LanguageEnglish
Pages180-184
Number of pages5
JournalShock (Augusta, Ga.)
Volume51
Issue number2
DOIs
StatePublished - Feb 1 2019

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Wounds and Injuries
Syndecan-1
Thrombelastography
Glycocalyx
Injury Severity Score
Apoptosis
Biomarkers
Abbreviated Injury Scale
Thrombomodulin
Selectins
Cadherins
Histones
Epinephrine
Observational Studies
Norepinephrine
Flow Cytometry
Endothelial Cells
Monoclonal Antibodies
Prospective Studies
Antibodies

ASJC Scopus subject areas

  • Emergency Medicine
  • Critical Care and Intensive Care Medicine

Cite this

Wade, C. E., Matijevic, N., Wang, Y. W. W., Rodriguez, E. G., Lopez, E., Ostrowski, S. R., ... Johansson, P. I. (2019). Absences of Endothelial Microvesicle Changes in the Presence of the Endotheliopathy of Trauma. Shock (Augusta, Ga.), 51(2), 180-184. https://doi.org/10.1097/SHK.0000000000001149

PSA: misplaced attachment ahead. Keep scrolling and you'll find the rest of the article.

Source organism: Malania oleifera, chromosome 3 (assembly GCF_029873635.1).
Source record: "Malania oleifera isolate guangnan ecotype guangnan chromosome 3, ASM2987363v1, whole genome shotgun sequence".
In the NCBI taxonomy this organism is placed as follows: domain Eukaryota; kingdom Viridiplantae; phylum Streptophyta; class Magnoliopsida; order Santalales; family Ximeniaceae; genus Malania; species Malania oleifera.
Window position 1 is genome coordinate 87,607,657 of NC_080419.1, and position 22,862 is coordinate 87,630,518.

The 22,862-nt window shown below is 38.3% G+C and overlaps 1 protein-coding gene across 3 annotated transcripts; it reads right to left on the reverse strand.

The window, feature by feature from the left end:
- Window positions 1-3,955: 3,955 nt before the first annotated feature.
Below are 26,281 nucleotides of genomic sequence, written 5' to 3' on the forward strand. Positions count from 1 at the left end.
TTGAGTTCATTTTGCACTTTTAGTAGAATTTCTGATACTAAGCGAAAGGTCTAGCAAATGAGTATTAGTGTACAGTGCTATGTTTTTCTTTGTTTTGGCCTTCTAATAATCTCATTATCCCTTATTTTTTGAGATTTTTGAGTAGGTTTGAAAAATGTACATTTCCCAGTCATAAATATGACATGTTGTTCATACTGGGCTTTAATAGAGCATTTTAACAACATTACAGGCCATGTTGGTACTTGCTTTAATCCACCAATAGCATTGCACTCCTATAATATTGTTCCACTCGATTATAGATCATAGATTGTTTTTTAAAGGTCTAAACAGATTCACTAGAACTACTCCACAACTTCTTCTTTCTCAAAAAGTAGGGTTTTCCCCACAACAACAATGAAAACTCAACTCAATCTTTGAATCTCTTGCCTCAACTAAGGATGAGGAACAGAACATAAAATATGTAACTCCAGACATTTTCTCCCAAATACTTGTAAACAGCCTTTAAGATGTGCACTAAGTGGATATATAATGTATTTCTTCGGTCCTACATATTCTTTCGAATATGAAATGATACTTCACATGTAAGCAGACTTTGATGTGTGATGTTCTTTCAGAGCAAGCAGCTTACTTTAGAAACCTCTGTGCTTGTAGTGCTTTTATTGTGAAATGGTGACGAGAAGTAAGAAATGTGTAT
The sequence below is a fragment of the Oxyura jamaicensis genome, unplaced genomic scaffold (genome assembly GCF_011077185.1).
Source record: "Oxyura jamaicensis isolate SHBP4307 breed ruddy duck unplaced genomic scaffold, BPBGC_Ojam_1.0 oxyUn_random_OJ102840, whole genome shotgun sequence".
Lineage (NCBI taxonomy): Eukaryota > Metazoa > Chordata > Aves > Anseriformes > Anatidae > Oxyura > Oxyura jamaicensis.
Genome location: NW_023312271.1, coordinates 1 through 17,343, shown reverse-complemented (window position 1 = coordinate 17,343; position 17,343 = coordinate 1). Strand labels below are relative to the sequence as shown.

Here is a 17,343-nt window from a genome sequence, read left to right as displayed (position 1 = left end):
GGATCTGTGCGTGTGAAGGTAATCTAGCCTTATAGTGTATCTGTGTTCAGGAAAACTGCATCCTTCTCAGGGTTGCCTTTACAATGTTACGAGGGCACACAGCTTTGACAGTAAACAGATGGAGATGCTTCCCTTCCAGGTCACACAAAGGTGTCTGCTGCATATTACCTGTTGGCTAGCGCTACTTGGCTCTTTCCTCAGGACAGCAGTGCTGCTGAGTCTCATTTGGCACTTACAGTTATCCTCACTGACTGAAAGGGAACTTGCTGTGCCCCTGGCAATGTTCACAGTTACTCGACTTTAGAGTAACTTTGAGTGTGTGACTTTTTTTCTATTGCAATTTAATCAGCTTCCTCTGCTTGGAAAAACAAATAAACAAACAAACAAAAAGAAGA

Absences of Endothelial Microvesicle Changes in the Presence of the Endotheliopathy of Trauma. / Wade, Charles E; Matijevic, Nena; Wang, Yao Wei W.; Rodriguez, Erika G.; Lopez, Ernesto; Ostrowski, Sisse R.; Cardenas, Jessica C; Baer, Lisa A.; Chen, Tzu An; Tomasek, Jeffrey S.; Henriksen, Hanne H.; Stensballe, Jakob; Cotton, Bryan A; Holcomb, John B; Johansson, Pär I.

In: Shock (Augusta, Ga.), Vol. 51, No. 2, 01.02.2019, p. 180-184.

Research output: Contribution to journalArticle

Wade, CE, Matijevic, N, Wang, YWW, Rodriguez, EG, Lopez, E, Ostrowski, SR, Cardenas, JC, Baer, LA, Chen, TA, Tomasek, JS, Henriksen, HH, Stensballe, J, Cotton, BA, Holcomb, JB & Johansson, PI 2019, 'Absences of Endothelial Microvesicle Changes in the Presence of the Endotheliopathy of Trauma', Shock (Augusta, Ga.), vol. 51, no. 2, pp. 180-184. https://doi.org/10.1097/SHK.0000000000001149